FOOTBALL AND DOMESTIC VIOLENCE by Mervyn Edwards

Mervyn Edwards is a well-known local historian working in North Staffordshire, a former tutor with the Workers’ Educational Association and the author of sixteen books. He is a familiar voice on Radio Stoke and has also appeared on television’s The One Show. He is passionate about working class history and is presently a Branch President with the GMB.

 

North Staffordshire Women is one of Mervyn Edwards’ most popularly-requested illustrated talks. The presentation gives entertaining histories of a group of very different females whose stories tell us much about the way in which the role of women in society has changed over the last 250 years.


FOOTBALL AND DOMESTIC VIOLENCE by Mervyn Edwards

The GMB has been highlighting evidence of links between watching football matches and domestic violence. One of my local football clubs, Port Vale – whose chief sponsor is the GMB – has already vigorously shown support for the campaign to raise awareness of the issue.

It’s important for football clubs to convey that there is no conflict of interest and that, to use fans’ parlance, they’re “on-side.”

My other local club is Stoke City, whose fans’ anthem, Delilah (the Tom Jones hit) was recently called into question for allegedly glorifying domestic violence: “I felt the knife in my hand, and she laughed no more.” This particular issue was raised by former Plaid Cymru president Dafydd Iwan, who believed that the song trivialised the idea of murdering a woman.

Any chance of banning this song from the terraces at Stoke’s Britannia Stadium? Stoke supporters have responded with an emphatic “No” in the eloquent way that is particular to all football fans. Even women fans say that they sing the song – though the lyric I quote was changed by Stoke fans long ago in favour of a smuttier version.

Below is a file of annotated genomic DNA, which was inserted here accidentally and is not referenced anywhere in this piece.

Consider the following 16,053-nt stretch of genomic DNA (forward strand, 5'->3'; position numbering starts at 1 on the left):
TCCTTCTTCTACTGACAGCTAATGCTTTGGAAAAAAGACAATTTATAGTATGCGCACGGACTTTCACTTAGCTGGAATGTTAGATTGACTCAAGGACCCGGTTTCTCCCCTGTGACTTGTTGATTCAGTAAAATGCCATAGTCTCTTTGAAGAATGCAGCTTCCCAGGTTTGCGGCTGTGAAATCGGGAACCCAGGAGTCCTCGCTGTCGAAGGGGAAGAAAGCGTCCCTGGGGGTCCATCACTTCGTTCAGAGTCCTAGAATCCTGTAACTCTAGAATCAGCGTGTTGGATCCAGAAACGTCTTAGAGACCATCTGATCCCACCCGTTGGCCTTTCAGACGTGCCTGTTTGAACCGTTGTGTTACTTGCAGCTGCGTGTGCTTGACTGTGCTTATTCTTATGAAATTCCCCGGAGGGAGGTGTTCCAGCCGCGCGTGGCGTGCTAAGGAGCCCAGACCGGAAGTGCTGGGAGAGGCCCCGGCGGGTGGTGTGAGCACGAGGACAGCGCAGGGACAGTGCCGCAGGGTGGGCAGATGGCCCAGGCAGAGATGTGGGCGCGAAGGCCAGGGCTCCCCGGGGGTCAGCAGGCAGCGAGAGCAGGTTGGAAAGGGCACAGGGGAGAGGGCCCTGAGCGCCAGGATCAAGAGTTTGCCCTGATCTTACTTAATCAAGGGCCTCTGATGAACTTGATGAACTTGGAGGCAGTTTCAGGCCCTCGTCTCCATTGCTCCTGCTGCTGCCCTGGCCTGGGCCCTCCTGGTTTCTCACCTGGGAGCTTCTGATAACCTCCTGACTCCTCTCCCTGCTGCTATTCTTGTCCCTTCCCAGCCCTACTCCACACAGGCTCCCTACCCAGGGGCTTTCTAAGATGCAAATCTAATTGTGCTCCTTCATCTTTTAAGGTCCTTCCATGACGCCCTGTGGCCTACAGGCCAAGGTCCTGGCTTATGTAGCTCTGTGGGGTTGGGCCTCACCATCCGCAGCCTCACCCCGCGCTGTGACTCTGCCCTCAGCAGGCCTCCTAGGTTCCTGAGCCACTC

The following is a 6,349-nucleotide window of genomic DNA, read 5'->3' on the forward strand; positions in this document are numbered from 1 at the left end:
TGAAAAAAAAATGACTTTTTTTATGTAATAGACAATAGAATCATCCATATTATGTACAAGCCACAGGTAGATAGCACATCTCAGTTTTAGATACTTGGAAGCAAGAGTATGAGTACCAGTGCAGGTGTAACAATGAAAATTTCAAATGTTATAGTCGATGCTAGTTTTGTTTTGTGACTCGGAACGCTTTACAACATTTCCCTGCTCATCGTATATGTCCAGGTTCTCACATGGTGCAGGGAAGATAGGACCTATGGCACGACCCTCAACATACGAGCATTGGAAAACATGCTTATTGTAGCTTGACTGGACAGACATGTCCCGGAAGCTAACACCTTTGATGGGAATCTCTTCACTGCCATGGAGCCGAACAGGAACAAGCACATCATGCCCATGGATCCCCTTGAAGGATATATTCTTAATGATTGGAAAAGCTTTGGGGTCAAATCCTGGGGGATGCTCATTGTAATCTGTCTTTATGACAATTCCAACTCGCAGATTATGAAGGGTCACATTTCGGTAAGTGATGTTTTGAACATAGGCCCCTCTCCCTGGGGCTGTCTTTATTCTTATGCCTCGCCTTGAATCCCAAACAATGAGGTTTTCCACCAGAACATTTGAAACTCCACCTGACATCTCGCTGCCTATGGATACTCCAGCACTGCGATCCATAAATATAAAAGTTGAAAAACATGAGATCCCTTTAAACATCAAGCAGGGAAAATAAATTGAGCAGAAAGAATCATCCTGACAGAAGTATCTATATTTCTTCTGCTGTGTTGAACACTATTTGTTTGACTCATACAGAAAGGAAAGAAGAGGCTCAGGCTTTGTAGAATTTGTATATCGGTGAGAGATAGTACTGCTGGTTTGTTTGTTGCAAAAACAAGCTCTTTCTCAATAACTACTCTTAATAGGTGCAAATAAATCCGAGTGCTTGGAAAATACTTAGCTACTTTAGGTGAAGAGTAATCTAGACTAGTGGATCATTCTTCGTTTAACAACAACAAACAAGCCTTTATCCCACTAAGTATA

Would I ban the song? No, I wouldn’t, because the natural extension of this argument would require us to ban Tom Jones from belting out a number that has earned him good money since 1968. Besides, there are songs with far more offensive, deliberately provocative lyrics.

Another conflict-of-interest scenario for GMB members wishing to highlight the links between football and domestic violence is that The Beautiful Game’s roots are inextricably connected with working class life.

Manchester United began as Newton Heath in 1878, formed by the carriage and waggon department of the Lancashire and Yorkshire Railway depot at Newton Heath. West Ham United once went under the name of Thames Ironworks FC, being founded by the Thames Ironworks and Shipbuilding Company. This club was formed in 1895 as a means of nourishing co-operation between workers and management and was an attempt to “wipe away the bitterness left by a recent strike.”

And in underlining the working man’s love affair with football, should we not mentioned the massed ranks of flat-cap wearing, pigeon-breeding salts of the earth that appear on photographs of football terraces in the 1940s and 1950s? That’s us, that is. Or was – and there’s the rub.

Smarter people than yours truly will have proved that there are links between football and domestic violence. What I have noticed at football games is the uglier face of working class Britain – fans who, in claiming to be “passionate” about the game, evince one-eyed bias towards their team and baying animosity to all opposition.

This point was discussed in George Orwell’s essay, The Sporting Spirit, way back in 1945, following a British tour by the Russian team, Moscow Dynamo. He remarked that football promoted “vicious passions” and that serious sport was “bound up with hatred, jealousy, boastfulness, disregard of all rules and sadistic pleasure in witnessing violence; in other words it is war minus the shooting.”

Even allowing for Orwell’s penchant for a polemic, his essay is still relevant today. If you think that racism has truly been kicked out of football, then go to a match between an English team and a European club, and listen to the abuse screamed at the third officials by the pillocks in the paddocks.

Likewise, if football and domestic violence are connected, then the GMB is right to flag it up.

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